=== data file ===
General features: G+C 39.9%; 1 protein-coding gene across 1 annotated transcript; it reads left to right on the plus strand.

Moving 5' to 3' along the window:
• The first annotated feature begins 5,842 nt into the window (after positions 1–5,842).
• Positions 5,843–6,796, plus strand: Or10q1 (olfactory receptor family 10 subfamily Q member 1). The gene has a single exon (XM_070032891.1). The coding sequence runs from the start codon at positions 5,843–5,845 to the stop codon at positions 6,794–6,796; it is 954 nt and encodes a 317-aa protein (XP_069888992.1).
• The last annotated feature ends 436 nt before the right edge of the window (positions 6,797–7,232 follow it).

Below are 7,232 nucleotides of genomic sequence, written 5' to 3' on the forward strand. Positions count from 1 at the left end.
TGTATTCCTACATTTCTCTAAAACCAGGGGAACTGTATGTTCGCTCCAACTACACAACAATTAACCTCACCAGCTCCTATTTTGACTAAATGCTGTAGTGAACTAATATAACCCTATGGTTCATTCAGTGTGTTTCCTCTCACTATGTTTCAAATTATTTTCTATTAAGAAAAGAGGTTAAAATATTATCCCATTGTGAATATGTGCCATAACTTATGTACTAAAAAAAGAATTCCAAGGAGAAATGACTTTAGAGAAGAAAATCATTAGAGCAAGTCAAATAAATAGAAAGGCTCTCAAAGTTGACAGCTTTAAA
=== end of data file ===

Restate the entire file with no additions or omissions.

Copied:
General features: G+C 39.9%; 1 protein-coding gene across 1 annotated transcript; it reads left to right on the plus strand.

Moving 5' to 3' along the window:
• The first annotated feature begins 5,842 nt into the window (after positions 1–5,842).
• Positions 5,843–6,796, plus strand: Or10q1 (olfactory receptor family 10 subfamily Q member 1). The gene has a single exon (XM_070032891.1). The coding sequence runs from the start codon at positions 5,843–5,845 to the stop codon at positions 6,794–6,796; it is 954 nt and encodes a 317-aa protein (XP_069888992.1).
• The last annotated feature ends 436 nt before the right edge of the window (positions 6,797–7,232 follow it).

Below are 7,232 nucleotides of genomic sequence, written 5' to 3' on the forward strand. Positions count from 1 at the left end.
TGTATTCCTACATTTCTCTAAAACCAGGGGAACTGTATGTTCGCTCCAACTACACAACAATTAACCTCACCAGCTCCTATTTTGACTAAATGCTGTAGTGAACTAATATAACCCTATGGTTCATTCAGTGTGTTTCCTCTCACTATGTTTCAAATTATTTTCTATTAAGAAAAGAGGTTAAAATATTATCCCATTGTGAATATGTGCCATAACTTATGTACTAAAAAAAGAATTCCAAGGAGAAATGACTTTAGAGAAGAAAATCATTAGAGCAAGTCAAATAAATAGAAAGGCTCTCAAAGTTGACAGCTTTAAA